In 1886 there were 191 merchants in the entire District, 168 of them were Jewish (88%). Considerable turnovers of Jewish merchants made them possible to get low interest: average annual interest of Christian merchant operations was 10,7%, average annual interest of Jewish merchant operations was 7,2%. To be said, that almost all of existed industrial enterprises in the District were possessed by Jews.

In 1894 in the District the prices for a barrel (492 liters) of principle goods in roubles were:





















In 1896 in the entire District:

- grown vegetables were sold for 24 000 roubles;

- grown fruit were sold for 8 000 roubles;

- 1,920-3,2 tons/hectare of different herbs were collected;

- 12 808 tons of hay were stored up;

- 282 928 heads of cattle were kept (including 45 863 horses);

- 2000 carcasses of poultry were sold (prices: chicken - 30-50 kopecks, goose - 0,75-1 rouble, duck - 20-40 kopecks, turkey - 1,5-2,5 roubles);

- 350 beekeepers kept 4 000 hives;

- 4 000 kg of honey were collected and sold (price: 5-6 roubles per 16 kg);

- 1 280 kg of wax were collected and sold (20-25 roubles per 16 kg);

- fish was bought from neighbour Districts;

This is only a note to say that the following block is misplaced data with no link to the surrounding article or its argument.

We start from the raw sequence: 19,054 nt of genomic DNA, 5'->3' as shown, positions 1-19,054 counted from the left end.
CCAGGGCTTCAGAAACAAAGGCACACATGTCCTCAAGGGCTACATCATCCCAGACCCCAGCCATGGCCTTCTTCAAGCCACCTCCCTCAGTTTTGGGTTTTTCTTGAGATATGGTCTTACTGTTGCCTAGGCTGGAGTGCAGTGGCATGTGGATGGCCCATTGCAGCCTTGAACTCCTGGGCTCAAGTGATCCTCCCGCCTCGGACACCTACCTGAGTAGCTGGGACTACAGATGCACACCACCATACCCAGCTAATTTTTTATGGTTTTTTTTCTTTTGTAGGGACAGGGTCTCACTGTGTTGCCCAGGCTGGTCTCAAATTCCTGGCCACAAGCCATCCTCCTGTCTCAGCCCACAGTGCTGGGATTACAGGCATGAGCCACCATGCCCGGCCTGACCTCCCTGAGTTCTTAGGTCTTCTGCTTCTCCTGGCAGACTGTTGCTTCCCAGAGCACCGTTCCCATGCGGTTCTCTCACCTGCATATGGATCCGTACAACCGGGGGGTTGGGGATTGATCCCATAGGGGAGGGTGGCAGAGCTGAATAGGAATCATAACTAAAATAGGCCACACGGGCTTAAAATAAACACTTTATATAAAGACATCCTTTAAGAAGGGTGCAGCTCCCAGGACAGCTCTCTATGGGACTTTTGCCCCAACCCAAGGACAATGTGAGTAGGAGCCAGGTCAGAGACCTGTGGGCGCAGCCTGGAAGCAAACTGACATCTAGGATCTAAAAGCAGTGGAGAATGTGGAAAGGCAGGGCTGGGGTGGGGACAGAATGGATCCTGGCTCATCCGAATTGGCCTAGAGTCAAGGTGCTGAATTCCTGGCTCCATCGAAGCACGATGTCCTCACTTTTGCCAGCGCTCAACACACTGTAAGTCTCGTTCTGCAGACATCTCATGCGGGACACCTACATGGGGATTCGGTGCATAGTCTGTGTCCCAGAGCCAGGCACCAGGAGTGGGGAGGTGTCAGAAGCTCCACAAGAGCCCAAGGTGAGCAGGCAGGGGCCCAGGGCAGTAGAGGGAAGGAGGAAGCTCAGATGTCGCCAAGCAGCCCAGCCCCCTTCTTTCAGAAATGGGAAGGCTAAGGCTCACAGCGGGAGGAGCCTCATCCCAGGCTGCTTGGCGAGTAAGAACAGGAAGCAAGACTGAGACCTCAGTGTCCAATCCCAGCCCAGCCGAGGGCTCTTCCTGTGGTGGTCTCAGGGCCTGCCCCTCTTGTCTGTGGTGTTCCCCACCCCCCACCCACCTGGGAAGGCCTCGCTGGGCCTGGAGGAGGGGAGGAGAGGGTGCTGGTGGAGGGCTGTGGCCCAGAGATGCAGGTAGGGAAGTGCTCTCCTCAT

- 600 lumbermen worked (salary: 0,4-0,7 roubles per day);

- 900 men processed wood (salary: 0,6-1 roubles per day);

- 500 men transported wood to Neman harbours (salary: 0,5-0,8 roubles per day);

- chopped wood was sold for 125 000 roubles (delivered to Prussia mostly);

- arts & crafts production of wood was sold for 26 100 roubles, ceramics (without pottery) was sold for 4 200 roubles.

Currency Rate

Since 1897 up to the beginning of World War I (1914) Russian rouble was really convertible currency. The rate was:

6 Russian roubles = 1 British pound.

Jewish Business in Minsk District out of Jewish settlements

In 1902 there were few business and trade enterprises in Minsk District, which were kept by Jews from outside of Jewish settlements:

Name of owner

Type of business


Bendotov Lipa son of Itska


Novopolye village

Irgher Aron son of Iosel


Sunklevo village

Regoler Aron & Samuil

Sawmill (steam engine 45 h. p., 14 employees)

Salomorechye village

Sloushcher Abram son of Faybysh


Novy Dvor

Major Non-Jewish Business out of Minsk District Jewish settlements

Also there were two business and trade enterprises in the District, which were kept by non-Jews in 1902:

Name of owner

Type of business


Lubanky Evstigney & Alexander sons of Ivan

Alcohol factory

Loshitsa village

Chapsky Karl son of Emerik

Vodka factory, 10 employees



Copyright 1997-1998 Oleg Perzashkevich